In one of the most closely watched cases of the year, the U.S. Supreme Court ruled this morning, in a fractured, 5-4 decision, that the 2nd Amendment right to bear arms extends to the states and to local governments, as other amendments in the Bill of Rights do.
Two years ago, in another 5-4 decision reflecting the same split, the court declared the right to bear arms an individual, rather than collective, right, overturning a century-old interpretation of the amendment in an opinion by Justice Antonin Scalia. Today’s opinion was written by Justice Samuel Alito, the youngest member of the court. (Read the full ruling here.)
The ruling will not necessarily have significant implications on state and local gun regulations, even though those regulations must comply with the court’s new interpretation. Since 2008, lower federal courts have decided more than 80 gun-rights cases in light of Scalia’s opinion, upholding numerous laws restricting gun ownership. The Scalia opinion did not forbid gun regulation anymore than numerous First Amendment rulings forbid regulating free speech.
“So far, Heller is firing blanks,” Adam Liptak wrote in The Times in reference to District of Columbia v. Heller, the 2008 decision. “The courts have upheld federal laws banning gun ownership by people convicted of felonies and some misdemeanors, by illegal immigrants and by drug addicts. They have upheld laws banning machine guns and sawed-off shotguns. They have upheld laws making it illegal to carry guns near schools or in post offices. And they have upheld laws concerning concealed and unregistered weapons.”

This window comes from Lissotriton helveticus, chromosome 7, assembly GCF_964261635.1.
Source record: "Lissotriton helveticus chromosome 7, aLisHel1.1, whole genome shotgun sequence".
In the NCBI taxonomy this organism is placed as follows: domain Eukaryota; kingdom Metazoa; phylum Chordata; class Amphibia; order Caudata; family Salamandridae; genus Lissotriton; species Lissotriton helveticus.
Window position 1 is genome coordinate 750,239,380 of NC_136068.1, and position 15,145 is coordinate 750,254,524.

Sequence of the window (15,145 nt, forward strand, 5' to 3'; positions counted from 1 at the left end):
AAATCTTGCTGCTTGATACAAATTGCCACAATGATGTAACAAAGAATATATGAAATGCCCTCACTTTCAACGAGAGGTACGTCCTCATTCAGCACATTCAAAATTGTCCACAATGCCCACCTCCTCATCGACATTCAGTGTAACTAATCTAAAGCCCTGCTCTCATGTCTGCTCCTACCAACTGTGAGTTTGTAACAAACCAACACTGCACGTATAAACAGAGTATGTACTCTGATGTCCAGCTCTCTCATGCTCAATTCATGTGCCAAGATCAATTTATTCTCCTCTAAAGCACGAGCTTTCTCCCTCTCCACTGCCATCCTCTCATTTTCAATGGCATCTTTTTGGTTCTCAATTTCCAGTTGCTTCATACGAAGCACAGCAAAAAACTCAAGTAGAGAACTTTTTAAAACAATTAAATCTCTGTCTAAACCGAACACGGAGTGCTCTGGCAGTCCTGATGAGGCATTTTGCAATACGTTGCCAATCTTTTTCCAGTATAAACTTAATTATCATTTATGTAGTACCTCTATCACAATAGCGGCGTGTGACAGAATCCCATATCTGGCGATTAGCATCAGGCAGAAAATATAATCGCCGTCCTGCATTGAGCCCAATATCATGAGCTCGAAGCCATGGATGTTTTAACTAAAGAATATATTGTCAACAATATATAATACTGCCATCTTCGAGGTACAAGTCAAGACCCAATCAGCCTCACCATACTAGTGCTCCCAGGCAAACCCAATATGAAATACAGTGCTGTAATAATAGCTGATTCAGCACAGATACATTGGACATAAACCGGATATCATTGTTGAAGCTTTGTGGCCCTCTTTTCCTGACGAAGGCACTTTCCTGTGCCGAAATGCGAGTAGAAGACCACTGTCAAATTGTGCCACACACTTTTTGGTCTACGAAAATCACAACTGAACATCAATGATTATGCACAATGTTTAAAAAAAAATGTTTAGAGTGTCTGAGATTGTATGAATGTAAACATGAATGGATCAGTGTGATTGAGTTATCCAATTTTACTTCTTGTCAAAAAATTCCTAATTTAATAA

That’s not to say that today’s decision adds clarity to Second Amendment law at the state and local levels. “Quite to the contrary,” Justice John Paul Stevens wrote in his dissent Monday, “today’s decision invites an avalanche of litigation that could mire the federal courts in fine-grained determinations about which state and local regulations comport with the Heller right—the precise contours of which are far from pellucid—under a standard of review we have not even established.”
In July 2009, the U.S. Senate defeated a measure that would have allowed gun owners with a concealed weapon permit in, say, Florida, to carry a concealed weapon in another state.